Stimulus money for homeowners? How to tap a $10B mortgage relief fund
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National Association of Home Builders CEO Jerry Howard notes that the housing supply shortage is driving increased prices for homes and argues it would be ‘much less inflationary’ if supply increases to about six months of houses on the market.
Most Americans have received three rounds of stimulus checks as part of the federal government's coronavirus relief efforts, but there's also a lesser-known relief option available to millions of homeowners struggling to pay their mortgages.
The $1.9 trillion American Rescue Plan, passed by Democrats in March, included $10 billion for the Homeowners Assistance Fund, which provides money to states, U.S. territories and tribes with the intent of staving off mortgage delinquencies, foreclosures and other issues for homeowners.
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The Treasury Department, which is disbursing the funds, is sending the money to states to distribute it through housing programs. Each state will receive at least $50 million from the federal government.
States must spend the money by Sept. 30, 2025.
To qualify, homeowners must have a mortgage balance of less than $548,250 as of 2021. They also must have suffered a financial hardship, such as a job loss, after Jan. 21, 2020, shortly before the coronavirus pandemic forced an unprecedented shutdown of the nation's economy.
The aid can also be applied to help with delinquent property taxes, homeowner's association fees, internet service and other expenses.
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At least 60% of the aid needs to go to mortgage borrowers who have an income that is less than the national median income – in 2019 that was about $35,977 – or the respective local median income, whichever is higher.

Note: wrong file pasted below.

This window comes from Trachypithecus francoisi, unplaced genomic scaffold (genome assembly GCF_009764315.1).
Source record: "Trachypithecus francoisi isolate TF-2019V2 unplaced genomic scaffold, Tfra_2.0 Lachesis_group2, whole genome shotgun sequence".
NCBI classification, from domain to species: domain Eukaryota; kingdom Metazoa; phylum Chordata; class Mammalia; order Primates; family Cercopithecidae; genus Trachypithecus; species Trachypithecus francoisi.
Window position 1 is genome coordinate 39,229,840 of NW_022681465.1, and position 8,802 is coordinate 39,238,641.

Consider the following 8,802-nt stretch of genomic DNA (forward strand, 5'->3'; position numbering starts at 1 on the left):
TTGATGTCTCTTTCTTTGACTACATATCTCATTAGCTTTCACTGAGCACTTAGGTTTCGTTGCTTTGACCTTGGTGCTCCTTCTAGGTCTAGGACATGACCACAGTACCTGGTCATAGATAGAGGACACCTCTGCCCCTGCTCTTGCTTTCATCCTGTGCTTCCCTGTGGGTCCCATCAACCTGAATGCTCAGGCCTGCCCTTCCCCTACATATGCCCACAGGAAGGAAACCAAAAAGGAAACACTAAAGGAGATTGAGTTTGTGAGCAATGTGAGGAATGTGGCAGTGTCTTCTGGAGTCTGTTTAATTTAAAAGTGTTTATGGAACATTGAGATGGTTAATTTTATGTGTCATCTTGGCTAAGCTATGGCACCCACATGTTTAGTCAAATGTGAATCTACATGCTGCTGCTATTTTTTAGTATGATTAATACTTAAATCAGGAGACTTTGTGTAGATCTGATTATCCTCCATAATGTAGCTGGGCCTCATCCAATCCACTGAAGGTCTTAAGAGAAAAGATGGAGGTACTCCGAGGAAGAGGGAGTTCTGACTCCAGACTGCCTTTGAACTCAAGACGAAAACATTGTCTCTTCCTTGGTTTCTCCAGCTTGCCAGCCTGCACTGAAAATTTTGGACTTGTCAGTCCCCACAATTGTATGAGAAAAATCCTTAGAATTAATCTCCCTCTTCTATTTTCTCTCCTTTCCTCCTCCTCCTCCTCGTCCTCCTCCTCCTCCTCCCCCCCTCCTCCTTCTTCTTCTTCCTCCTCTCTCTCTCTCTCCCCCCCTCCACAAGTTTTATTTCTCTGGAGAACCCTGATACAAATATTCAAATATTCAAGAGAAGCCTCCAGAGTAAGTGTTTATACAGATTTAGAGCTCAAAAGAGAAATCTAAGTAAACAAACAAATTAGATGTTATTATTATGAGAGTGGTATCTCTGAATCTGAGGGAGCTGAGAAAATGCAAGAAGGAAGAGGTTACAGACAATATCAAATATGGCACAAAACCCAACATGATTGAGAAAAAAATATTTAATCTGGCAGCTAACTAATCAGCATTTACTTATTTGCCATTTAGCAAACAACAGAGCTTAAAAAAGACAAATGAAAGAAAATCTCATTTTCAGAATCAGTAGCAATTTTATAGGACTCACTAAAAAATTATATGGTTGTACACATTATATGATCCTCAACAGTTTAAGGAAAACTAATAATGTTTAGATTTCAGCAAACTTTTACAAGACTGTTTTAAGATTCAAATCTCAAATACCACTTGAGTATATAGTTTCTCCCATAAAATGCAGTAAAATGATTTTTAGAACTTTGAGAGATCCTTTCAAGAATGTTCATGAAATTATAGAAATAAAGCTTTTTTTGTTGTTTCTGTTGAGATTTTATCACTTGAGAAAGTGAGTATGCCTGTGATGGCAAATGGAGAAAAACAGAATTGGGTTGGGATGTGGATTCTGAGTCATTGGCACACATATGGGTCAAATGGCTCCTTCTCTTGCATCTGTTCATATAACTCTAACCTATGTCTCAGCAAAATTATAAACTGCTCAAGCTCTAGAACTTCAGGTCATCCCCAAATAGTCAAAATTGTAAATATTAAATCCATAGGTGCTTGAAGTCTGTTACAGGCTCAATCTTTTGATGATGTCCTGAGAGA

To apply for the aid, eligible individuals should contact their state housing agency.
In February, President Biden directed federal housing regulators to extend mortgage forbearance programs for an additional six months and prolong other foreclosure relief programs. More than 3 million households are behind on their mortgage payments, and nearly 1.7 million will exit their forbearance period in September.
But the Consumer Financial Protection Bureau has urged the White House to prevent mortgage servicers from starting foreclosure proceedings until after Dec. 31, 2021. More than 3 million households are behind on their mortgage payments, and nearly 1.7 million will exit their forbearance period in September.
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"Millions of families are at risk of losing their homes to foreclosure in the coming months, even as the country opens back up," CFPB Acting Director Dave Uejio said in an April statement.
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